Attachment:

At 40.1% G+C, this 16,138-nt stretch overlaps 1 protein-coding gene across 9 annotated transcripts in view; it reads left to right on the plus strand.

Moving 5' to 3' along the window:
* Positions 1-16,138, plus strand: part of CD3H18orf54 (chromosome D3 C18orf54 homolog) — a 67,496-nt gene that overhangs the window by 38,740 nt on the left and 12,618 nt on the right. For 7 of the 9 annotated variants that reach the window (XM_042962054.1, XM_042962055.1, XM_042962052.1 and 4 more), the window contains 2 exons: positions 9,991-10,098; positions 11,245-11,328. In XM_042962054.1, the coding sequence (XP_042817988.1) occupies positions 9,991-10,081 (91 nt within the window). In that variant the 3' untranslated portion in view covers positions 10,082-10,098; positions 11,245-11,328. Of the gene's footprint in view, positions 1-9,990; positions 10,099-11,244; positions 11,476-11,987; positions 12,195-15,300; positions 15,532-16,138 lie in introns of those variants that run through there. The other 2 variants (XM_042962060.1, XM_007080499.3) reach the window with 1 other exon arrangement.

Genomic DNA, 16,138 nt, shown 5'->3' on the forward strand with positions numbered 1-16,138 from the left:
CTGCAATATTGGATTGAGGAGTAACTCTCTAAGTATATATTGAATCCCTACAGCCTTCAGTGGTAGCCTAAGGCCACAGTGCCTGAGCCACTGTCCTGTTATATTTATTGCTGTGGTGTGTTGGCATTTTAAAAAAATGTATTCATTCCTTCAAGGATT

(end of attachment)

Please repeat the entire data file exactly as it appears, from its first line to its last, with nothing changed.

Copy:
At 40.1% G+C, this 16,138-nt stretch overlaps 1 protein-coding gene across 9 annotated transcripts in view; it reads left to right on the plus strand.

Moving 5' to 3' along the window:
* Positions 1-16,138, plus strand: part of CD3H18orf54 (chromosome D3 C18orf54 homolog) — a 67,496-nt gene that overhangs the window by 38,740 nt on the left and 12,618 nt on the right. For 7 of the 9 annotated variants that reach the window (XM_042962054.1, XM_042962055.1, XM_042962052.1 and 4 more), the window contains 2 exons: positions 9,991-10,098; positions 11,245-11,328. In XM_042962054.1, the coding sequence (XP_042817988.1) occupies positions 9,991-10,081 (91 nt within the window). In that variant the 3' untranslated portion in view covers positions 10,082-10,098; positions 11,245-11,328. Of the gene's footprint in view, positions 1-9,990; positions 10,099-11,244; positions 11,476-11,987; positions 12,195-15,300; positions 15,532-16,138 lie in introns of those variants that run through there. The other 2 variants (XM_042962060.1, XM_007080499.3) reach the window with 1 other exon arrangement.

Genomic DNA, 16,138 nt, shown 5'->3' on the forward strand with positions numbered 1-16,138 from the left:
CTGCAATATTGGATTGAGGAGTAACTCTCTAAGTATATATTGAATCCCTACAGCCTTCAGTGGTAGCCTAAGGCCACAGTGCCTGAGCCACTGTCCTGTTATATTTATTGCTGTGGTGTGTTGGCATTTTAAAAAAATGTATTCATTCCTTCAAGGATT